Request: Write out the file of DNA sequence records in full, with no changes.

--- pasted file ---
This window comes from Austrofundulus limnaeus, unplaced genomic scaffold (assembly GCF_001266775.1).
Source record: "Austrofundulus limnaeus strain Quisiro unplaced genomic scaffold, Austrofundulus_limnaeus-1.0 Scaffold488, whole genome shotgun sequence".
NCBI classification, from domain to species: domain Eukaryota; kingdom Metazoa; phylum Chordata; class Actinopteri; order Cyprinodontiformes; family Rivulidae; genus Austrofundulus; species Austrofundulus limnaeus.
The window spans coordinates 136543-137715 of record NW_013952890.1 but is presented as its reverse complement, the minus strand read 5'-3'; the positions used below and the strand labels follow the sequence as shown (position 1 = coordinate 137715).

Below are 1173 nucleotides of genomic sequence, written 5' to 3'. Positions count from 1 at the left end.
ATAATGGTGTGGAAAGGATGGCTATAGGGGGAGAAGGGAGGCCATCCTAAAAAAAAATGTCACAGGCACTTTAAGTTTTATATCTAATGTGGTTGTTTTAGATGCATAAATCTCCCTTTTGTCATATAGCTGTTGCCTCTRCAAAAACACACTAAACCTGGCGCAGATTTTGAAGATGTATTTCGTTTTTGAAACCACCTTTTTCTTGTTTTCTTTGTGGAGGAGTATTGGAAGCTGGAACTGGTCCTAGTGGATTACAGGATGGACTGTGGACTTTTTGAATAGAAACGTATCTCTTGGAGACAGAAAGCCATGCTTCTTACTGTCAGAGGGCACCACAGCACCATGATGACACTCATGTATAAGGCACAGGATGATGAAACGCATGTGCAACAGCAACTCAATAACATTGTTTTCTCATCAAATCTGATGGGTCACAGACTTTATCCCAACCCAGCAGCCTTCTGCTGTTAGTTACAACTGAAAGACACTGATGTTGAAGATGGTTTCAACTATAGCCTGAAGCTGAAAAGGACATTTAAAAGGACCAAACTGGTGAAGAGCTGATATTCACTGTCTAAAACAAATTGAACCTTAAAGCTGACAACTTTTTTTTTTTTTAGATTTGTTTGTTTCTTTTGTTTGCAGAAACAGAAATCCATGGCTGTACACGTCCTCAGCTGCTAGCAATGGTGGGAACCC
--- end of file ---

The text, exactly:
This window comes from Austrofundulus limnaeus, unplaced genomic scaffold (assembly GCF_001266775.1).
Source record: "Austrofundulus limnaeus strain Quisiro unplaced genomic scaffold, Austrofundulus_limnaeus-1.0 Scaffold488, whole genome shotgun sequence".
NCBI classification, from domain to species: domain Eukaryota; kingdom Metazoa; phylum Chordata; class Actinopteri; order Cyprinodontiformes; family Rivulidae; genus Austrofundulus; species Austrofundulus limnaeus.
The window spans coordinates 136543-137715 of record NW_013952890.1 but is presented as its reverse complement, the minus strand read 5'-3'; the positions used below and the strand labels follow the sequence as shown (position 1 = coordinate 137715).

Below are 1173 nucleotides of genomic sequence, written 5' to 3'. Positions count from 1 at the left end.
ATAATGGTGTGGAAAGGATGGCTATAGGGGGAGAAGGGAGGCCATCCTAAAAAAAAATGTCACAGGCACTTTAAGTTTTATATCTAATGTGGTTGTTTTAGATGCATAAATCTCCCTTTTGTCATATAGCTGTTGCCTCTRCAAAAACACACTAAACCTGGCGCAGATTTTGAAGATGTATTTCGTTTTTGAAACCACCTTTTTCTTGTTTTCTTTGTGGAGGAGTATTGGAAGCTGGAACTGGTCCTAGTGGATTACAGGATGGACTGTGGACTTTTTGAATAGAAACGTATCTCTTGGAGACAGAAAGCCATGCTTCTTACTGTCAGAGGGCACCACAGCACCATGATGACACTCATGTATAAGGCACAGGATGATGAAACGCATGTGCAACAGCAACTCAATAACATTGTTTTCTCATCAAATCTGATGGGTCACAGACTTTATCCCAACCCAGCAGCCTTCTGCTGTTAGTTACAACTGAAAGACACTGATGTTGAAGATGGTTTCAACTATAGCCTGAAGCTGAAAAGGACATTTAAAAGGACCAAACTGGTGAAGAGCTGATATTCACTGTCTAAAACAAATTGAACCTTAAAGCTGACAACTTTTTTTTTTTTTAGATTTGTTTGTTTCTTTTGTTTGCAGAAACAGAAATCCATGGCTGTACACGTCCTCAGCTGCTAGCAATGGTGGGAACCC